Another popular theory states that Reinhold Niebuhr actually accredited Friedrich Oetinger, an 18th century theologian, for writing the Serenity Prayer. This theory suggests that in 1947, Niebuhr read the prayer in an obituary notice in the New York Tribune & was so taken by it that he shared it with Bill Wilson.
Page 67 of the out-of-print booklet, "Between Dawn & Dark," by Frederick Ward Kates — published by the Upper Room in 1957 — reads:

Almighty God, our heavenly father, give us serenity to accept what cannot be changed, courage to change what should be changed, and wisdom to know the one from the other. Amen        
Fourteenth Century

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The Third Step Prayer

"God, I offer myself to Thee - to build with me and to do with me as Thou wilt. Relieve me of the bondage of self, that I may better do Thy will. Take away my difficulties, that victory over them may bear witness to those I would help of Thy Power, Thy Love, and Thy Way of life. May I do Thy will always!"

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The Seventh Step Prayer
 

"My Creator, I am now willing that you should have all of me, good and bad. I pray that you now remove from me every single defect of character which stands in the way of my usefulness to you and my fellows. Grant me strength, as I go out from here, to do your bidding. Amen."

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The Responsibility Pledge

I am responsible..
When anyone, anywhere,
reaches out for help, I want
the hand of A.A. always to be there.
And for that: I am responsible.

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Our Singleness Of Purpose 


Each Alcoholics Anonymous group ought to be a spiritual entity having but one primary purpose- that of carrying its message to the alcoholic who still suffers.
 
Tradition 5, The Twelve Traditions Long Form

 

SINGLENESS OF PURPOSE AND 
PROBLEMS OTHER THAN ALCOHOL

Alcoholism and drug addiction are often referred to as “substance abuse” or “chemical dependency.” Alcoholics and nonalcoholics are, therefore, sometimes introduced to A.A. and encouraged to attend A.A. meetings. Anyone may attend open A.A. meetings. But only those with a drinking problem may attend closed meetings or become A.A. members. People with problems other than alcoholism are eligible for A.A. membership only if they have a drinking problem.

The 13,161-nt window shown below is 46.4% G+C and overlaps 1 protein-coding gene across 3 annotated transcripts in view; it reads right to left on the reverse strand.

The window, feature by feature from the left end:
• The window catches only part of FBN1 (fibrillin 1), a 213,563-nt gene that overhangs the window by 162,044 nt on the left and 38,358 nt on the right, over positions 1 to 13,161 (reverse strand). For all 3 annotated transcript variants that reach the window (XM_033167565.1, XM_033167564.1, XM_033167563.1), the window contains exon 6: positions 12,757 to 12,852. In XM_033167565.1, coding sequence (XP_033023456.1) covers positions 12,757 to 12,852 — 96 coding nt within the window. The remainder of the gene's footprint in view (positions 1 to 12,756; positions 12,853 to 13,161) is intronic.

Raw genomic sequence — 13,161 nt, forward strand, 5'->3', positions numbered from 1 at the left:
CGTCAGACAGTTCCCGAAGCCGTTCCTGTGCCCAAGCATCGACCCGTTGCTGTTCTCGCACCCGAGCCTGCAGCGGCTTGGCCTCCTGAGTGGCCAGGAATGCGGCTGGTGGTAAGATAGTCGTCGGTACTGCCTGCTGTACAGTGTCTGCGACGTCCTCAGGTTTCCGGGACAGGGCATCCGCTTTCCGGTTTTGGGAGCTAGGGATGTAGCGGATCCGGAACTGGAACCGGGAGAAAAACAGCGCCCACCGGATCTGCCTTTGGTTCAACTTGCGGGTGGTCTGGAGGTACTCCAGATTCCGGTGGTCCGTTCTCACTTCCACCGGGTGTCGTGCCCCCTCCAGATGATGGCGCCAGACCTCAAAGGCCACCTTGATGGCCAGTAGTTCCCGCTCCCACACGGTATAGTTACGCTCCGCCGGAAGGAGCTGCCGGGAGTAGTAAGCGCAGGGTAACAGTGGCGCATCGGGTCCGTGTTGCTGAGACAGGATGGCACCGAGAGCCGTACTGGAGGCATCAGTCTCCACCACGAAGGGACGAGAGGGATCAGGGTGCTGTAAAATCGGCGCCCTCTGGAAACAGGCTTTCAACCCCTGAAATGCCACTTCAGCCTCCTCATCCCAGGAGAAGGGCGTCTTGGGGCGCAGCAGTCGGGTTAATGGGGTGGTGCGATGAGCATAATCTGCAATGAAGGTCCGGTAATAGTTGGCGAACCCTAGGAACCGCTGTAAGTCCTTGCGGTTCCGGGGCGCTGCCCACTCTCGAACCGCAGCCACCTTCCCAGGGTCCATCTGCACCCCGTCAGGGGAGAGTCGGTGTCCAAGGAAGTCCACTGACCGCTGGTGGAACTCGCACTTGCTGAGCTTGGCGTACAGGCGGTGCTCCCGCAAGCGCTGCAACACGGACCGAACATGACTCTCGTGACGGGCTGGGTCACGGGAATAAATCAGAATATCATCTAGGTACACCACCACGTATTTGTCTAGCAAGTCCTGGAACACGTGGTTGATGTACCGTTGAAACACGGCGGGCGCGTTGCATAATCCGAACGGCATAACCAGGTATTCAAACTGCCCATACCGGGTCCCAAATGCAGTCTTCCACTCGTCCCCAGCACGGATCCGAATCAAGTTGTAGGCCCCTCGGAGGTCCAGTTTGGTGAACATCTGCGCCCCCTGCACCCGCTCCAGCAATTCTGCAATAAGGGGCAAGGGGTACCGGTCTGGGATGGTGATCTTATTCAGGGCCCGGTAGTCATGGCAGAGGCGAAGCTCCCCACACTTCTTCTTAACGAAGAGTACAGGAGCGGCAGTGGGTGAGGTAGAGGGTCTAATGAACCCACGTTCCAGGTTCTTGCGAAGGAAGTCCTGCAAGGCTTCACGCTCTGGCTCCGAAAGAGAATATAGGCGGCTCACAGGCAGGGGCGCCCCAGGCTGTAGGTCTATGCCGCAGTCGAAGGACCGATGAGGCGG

Dr. Vincent Dole, a pioneer in methadone treatment for heroin addicts and for several years a trustee on the General Service Board of A.A., made the following statement: “The source of strength in A.A. is its single-mindedness. The mission of A.A. is to help alcoholics. A.A. limits what it is demanding of itself and its associates, and its success lies in its limited target. To believe that the process that is successful in one line guarantees success for another would be a very serious mistake.” Consequently, we welcome the opportunity to share A.A. experience with those who would like to develop Twelve Step/Twelve Tradition programs for the nonalcoholic addict by using A.A. methods.

Information on Alcoholics Anonymous. AA World Services

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Open & Closed Meeting Definitions

 

The purpose of all AA group meetings, as the Preamble states, is for AA members to "share experience strength and hope with each other that they might solve their common problem and help other alcoholics to achieve sobriety." Toward this end, AA groups have both open and closed meetings.

Closed Meetings are for AA members only, or for those who have a drinking problem and "have a desire to stop drinking."

Open Meetings are available to anyone interested in Alcoholics Anonymous' program of recovery from alcoholism. 

At both types of meetings, the AA chairperson may request that participants confine their discussion to matters pertaining to recovery from alcoholism.

Whether open or closed, AA group meetings are conducted by AA members, who determine the format of their meeting.